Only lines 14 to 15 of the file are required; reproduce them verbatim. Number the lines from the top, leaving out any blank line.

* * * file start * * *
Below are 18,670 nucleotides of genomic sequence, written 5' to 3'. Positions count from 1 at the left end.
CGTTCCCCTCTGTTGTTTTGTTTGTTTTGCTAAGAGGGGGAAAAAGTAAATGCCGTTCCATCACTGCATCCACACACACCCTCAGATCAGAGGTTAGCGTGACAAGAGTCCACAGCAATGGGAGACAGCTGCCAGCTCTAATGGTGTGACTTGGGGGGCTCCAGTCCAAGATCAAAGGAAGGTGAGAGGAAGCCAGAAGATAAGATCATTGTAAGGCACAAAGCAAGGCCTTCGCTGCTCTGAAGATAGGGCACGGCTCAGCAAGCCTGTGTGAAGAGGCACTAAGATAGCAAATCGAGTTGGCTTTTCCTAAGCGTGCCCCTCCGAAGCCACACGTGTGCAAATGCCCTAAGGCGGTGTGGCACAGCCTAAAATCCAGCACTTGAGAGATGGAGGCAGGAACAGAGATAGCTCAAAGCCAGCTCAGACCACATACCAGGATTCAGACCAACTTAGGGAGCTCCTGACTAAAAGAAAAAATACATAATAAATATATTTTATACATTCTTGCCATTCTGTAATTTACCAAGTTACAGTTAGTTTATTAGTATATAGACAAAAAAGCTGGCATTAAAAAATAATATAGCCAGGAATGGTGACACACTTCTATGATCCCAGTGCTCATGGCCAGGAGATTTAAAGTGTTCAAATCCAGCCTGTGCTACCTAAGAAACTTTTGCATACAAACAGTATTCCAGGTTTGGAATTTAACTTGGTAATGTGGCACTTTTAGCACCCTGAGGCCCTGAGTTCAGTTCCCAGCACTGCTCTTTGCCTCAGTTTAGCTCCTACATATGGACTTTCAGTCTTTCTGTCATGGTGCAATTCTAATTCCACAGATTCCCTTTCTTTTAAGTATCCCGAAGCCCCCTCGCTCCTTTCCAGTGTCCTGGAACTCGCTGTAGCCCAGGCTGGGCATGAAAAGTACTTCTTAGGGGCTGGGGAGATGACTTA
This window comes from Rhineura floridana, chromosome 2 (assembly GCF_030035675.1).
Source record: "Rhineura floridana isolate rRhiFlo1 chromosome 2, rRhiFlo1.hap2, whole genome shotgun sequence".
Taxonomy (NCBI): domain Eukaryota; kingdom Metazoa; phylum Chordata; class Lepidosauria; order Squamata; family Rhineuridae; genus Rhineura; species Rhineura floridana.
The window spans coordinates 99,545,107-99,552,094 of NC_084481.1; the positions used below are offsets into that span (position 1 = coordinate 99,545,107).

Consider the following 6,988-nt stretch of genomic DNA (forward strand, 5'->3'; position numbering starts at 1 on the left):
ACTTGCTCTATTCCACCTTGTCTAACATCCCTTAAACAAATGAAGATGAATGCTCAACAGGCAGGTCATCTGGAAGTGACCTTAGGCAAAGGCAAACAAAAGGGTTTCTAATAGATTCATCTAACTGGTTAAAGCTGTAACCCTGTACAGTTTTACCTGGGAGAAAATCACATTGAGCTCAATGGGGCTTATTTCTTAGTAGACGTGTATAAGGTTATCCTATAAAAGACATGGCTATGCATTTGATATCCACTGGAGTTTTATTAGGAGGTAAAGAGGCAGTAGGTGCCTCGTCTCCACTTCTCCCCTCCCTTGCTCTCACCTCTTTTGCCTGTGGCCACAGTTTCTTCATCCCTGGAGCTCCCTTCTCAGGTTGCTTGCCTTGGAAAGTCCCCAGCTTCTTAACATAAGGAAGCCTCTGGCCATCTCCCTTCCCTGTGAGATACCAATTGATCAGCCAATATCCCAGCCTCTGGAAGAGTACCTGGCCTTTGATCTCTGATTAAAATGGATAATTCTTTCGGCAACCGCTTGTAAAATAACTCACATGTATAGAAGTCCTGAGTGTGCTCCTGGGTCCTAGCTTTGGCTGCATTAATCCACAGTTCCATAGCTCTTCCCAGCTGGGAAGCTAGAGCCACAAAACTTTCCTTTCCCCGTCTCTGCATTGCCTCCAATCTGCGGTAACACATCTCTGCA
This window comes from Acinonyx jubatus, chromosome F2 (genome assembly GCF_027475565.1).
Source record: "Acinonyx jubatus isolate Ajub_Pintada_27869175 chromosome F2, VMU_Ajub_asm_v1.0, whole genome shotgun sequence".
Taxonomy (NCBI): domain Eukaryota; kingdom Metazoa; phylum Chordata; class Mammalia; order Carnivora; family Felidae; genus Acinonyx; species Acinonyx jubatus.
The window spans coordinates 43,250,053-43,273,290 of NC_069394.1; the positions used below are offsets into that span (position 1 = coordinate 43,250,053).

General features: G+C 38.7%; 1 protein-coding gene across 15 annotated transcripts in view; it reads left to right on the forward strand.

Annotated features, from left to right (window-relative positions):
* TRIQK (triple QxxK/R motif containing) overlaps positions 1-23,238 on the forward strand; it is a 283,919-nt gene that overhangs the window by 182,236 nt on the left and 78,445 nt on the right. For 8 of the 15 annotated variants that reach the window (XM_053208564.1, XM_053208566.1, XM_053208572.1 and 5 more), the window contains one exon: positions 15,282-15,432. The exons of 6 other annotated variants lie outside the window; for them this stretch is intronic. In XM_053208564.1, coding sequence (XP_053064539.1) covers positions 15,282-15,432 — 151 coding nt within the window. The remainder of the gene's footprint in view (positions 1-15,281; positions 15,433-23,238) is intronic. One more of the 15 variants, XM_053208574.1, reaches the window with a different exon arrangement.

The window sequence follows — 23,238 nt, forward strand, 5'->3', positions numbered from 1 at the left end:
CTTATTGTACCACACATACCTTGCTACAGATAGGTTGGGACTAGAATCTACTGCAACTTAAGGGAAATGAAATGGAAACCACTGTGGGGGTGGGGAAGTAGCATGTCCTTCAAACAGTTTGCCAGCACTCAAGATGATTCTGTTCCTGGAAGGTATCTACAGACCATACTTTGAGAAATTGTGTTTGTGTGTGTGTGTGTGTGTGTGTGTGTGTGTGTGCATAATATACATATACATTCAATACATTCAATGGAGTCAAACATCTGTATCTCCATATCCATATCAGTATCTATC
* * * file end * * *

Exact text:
Annotated features, from left to right (window-relative positions):
* TRIQK (triple QxxK/R motif containing) overlaps positions 1-23,238 on the forward strand; it is a 283,919-nt gene that overhangs the window by 182,236 nt on the left and 78,445 nt on the right. For 8 of the 15 annotated variants that reach the window (XM_053208564.1, XM_053208566.1, XM_053208572.1 and 5 more), the window contains one exon: positions 15,282-15,432. The exons of 6 other annotated variants lie outside the window; for them this stretch is intronic. In XM_053208564.1, coding sequence (XP_053064539.1) covers positions 15,282-15,432 — 151 coding nt within the window. The remainder of the gene's footprint in view (positions 1-15,281; positions 15,433-23,238) is intronic. One more of the 15 variants, XM_053208574.1, reaches the window with a different exon arrangement.